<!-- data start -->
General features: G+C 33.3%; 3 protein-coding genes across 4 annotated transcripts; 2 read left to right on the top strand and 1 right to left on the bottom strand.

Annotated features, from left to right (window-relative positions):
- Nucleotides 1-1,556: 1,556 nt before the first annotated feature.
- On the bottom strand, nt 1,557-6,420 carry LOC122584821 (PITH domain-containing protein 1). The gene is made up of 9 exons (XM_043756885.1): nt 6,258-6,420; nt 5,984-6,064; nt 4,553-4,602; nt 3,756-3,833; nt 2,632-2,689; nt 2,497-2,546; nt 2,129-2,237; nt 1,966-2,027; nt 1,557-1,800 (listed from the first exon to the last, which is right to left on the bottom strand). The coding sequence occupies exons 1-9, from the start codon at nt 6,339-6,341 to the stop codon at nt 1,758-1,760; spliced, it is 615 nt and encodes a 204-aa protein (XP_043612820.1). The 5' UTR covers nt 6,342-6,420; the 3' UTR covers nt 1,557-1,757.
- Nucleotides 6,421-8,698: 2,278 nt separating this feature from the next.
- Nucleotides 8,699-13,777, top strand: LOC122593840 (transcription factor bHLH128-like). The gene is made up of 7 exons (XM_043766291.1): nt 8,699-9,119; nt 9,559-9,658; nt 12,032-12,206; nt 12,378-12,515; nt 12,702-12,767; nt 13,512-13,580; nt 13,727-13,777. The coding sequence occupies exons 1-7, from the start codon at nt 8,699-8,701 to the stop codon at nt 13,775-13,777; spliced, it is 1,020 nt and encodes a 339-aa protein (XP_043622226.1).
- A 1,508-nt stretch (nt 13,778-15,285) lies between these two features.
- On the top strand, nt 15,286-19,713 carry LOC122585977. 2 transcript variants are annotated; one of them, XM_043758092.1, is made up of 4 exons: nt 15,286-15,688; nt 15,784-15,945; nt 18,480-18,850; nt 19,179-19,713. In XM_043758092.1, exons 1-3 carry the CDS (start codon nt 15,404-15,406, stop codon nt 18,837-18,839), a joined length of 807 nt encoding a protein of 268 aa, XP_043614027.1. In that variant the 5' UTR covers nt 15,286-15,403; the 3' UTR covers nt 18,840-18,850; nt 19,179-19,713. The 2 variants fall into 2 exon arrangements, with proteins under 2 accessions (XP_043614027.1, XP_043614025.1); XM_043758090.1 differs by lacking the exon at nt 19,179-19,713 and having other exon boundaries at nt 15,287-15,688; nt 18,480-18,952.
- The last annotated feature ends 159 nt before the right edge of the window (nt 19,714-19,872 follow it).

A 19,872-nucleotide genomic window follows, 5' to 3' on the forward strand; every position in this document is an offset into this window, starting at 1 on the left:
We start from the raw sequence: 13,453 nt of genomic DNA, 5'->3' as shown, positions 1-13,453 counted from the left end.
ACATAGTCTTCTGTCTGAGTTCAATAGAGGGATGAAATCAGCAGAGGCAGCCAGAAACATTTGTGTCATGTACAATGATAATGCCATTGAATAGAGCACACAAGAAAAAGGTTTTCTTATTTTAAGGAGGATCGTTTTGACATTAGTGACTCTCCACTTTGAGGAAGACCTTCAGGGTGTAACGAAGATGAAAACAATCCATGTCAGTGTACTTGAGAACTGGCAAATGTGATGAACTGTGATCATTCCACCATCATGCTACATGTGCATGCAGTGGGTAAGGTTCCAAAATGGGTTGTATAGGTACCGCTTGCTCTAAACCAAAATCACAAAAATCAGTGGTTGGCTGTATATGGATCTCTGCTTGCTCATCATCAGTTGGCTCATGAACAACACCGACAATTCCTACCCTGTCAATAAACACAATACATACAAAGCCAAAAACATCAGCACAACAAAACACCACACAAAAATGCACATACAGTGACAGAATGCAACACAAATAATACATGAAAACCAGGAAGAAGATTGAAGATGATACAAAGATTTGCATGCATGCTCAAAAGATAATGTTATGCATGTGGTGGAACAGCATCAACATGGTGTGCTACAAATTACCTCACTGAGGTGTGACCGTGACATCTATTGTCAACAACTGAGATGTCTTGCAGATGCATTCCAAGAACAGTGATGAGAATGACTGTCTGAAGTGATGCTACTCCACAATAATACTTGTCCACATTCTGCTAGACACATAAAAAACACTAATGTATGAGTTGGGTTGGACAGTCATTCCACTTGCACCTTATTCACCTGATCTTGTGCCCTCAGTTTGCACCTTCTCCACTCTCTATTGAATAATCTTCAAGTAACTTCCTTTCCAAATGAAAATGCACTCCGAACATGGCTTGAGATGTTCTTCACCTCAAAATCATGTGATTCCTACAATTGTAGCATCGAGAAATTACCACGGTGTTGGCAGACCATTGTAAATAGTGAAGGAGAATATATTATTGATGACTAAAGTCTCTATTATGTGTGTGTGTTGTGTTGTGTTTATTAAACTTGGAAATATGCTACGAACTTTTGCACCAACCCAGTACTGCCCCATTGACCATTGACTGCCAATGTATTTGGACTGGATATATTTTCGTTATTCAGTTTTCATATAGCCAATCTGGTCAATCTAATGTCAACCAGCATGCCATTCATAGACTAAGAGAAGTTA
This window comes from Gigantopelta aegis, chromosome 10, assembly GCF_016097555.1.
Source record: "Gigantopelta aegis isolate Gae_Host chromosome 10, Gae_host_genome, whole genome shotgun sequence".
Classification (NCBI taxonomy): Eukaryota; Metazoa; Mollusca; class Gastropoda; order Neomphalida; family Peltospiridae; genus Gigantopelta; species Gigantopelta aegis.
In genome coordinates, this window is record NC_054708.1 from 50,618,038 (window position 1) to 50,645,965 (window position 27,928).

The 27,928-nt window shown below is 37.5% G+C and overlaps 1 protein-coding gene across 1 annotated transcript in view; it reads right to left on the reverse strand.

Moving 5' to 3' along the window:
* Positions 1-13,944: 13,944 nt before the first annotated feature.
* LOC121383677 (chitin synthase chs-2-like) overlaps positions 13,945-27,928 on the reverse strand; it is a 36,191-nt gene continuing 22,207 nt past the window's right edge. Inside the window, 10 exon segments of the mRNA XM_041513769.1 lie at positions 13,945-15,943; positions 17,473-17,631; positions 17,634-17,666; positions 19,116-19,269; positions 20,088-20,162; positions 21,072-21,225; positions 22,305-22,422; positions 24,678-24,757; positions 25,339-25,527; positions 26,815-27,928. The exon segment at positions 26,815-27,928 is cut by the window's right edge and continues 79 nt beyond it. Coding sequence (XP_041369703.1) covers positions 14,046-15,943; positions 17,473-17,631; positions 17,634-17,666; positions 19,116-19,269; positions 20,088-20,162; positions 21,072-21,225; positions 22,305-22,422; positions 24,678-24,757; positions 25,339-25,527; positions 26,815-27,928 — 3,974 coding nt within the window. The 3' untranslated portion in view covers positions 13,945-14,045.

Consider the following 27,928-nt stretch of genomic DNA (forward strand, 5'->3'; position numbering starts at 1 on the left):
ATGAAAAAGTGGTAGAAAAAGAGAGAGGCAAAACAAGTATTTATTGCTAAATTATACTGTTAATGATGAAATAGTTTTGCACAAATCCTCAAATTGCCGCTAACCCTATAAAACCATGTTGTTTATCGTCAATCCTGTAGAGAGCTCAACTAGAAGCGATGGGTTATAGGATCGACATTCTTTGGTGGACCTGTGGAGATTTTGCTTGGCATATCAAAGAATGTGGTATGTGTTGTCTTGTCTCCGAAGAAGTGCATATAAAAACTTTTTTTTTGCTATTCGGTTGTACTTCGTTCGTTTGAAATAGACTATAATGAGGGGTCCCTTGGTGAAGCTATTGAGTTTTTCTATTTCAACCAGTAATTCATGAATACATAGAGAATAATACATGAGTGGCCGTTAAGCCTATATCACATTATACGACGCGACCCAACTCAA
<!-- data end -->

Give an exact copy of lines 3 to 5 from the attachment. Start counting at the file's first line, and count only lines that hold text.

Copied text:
- Nucleotides 1-1,556: 1,556 nt before the first annotated feature.
- On the bottom strand, nt 1,557-6,420 carry LOC122584821 (PITH domain-containing protein 1). The gene is made up of 9 exons (XM_043756885.1): nt 6,258-6,420; nt 5,984-6,064; nt 4,553-4,602; nt 3,756-3,833; nt 2,632-2,689; nt 2,497-2,546; nt 2,129-2,237; nt 1,966-2,027; nt 1,557-1,800 (listed from the first exon to the last, which is right to left on the bottom strand). The coding sequence occupies exons 1-9, from the start codon at nt 6,339-6,341 to the stop codon at nt 1,758-1,760; spliced, it is 615 nt and encodes a 204-aa protein (XP_043612820.1). The 5' UTR covers nt 6,342-6,420; the 3' UTR covers nt 1,557-1,757.
- Nucleotides 6,421-8,698: 2,278 nt separating this feature from the next.